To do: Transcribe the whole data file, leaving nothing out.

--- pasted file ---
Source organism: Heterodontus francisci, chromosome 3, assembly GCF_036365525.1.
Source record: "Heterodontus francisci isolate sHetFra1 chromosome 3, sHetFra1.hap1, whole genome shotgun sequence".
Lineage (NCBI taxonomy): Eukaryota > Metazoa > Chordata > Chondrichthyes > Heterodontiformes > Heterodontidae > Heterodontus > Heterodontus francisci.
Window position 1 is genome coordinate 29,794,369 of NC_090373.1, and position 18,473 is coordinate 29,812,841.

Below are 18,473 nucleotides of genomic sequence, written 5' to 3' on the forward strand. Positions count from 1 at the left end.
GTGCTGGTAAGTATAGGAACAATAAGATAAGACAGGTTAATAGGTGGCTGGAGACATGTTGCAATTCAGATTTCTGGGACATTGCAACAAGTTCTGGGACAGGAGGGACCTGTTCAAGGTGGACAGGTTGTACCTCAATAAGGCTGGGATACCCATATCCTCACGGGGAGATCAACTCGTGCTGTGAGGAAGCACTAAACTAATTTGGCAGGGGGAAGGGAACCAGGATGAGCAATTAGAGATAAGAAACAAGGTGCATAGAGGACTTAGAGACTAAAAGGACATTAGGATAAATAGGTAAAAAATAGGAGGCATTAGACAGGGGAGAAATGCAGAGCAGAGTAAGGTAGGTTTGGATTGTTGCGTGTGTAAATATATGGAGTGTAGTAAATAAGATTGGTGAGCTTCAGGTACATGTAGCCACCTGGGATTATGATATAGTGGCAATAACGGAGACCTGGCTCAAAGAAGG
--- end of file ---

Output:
Source organism: Heterodontus francisci, chromosome 3, assembly GCF_036365525.1.
Source record: "Heterodontus francisci isolate sHetFra1 chromosome 3, sHetFra1.hap1, whole genome shotgun sequence".
Lineage (NCBI taxonomy): Eukaryota > Metazoa > Chordata > Chondrichthyes > Heterodontiformes > Heterodontidae > Heterodontus > Heterodontus francisci.
Window position 1 is genome coordinate 29,794,369 of NC_090373.1, and position 18,473 is coordinate 29,812,841.

Below are 18,473 nucleotides of genomic sequence, written 5' to 3' on the forward strand. Positions count from 1 at the left end.
GTGCTGGTAAGTATAGGAACAATAAGATAAGACAGGTTAATAGGTGGCTGGAGACATGTTGCAATTCAGATTTCTGGGACATTGCAACAAGTTCTGGGACAGGAGGGACCTGTTCAAGGTGGACAGGTTGTACCTCAATAAGGCTGGGATACCCATATCCTCACGGGGAGATCAACTCGTGCTGTGAGGAAGCACTAAACTAATTTGGCAGGGGGAAGGGAACCAGGATGAGCAATTAGAGATAAGAAACAAGGTGCATAGAGGACTTAGAGACTAAAAGGACATTAGGATAAATAGGTAAAAAATAGGAGGCATTAGACAGGGGAGAAATGCAGAGCAGAGTAAGGTAGGTTTGGATTGTTGCGTGTGTAAATATATGGAGTGTAGTAAATAAGATTGGTGAGCTTCAGGTACATGTAGCCACCTGGGATTATGATATAGTGGCAATAACGGAGACCTGGCTCAAAGAAGG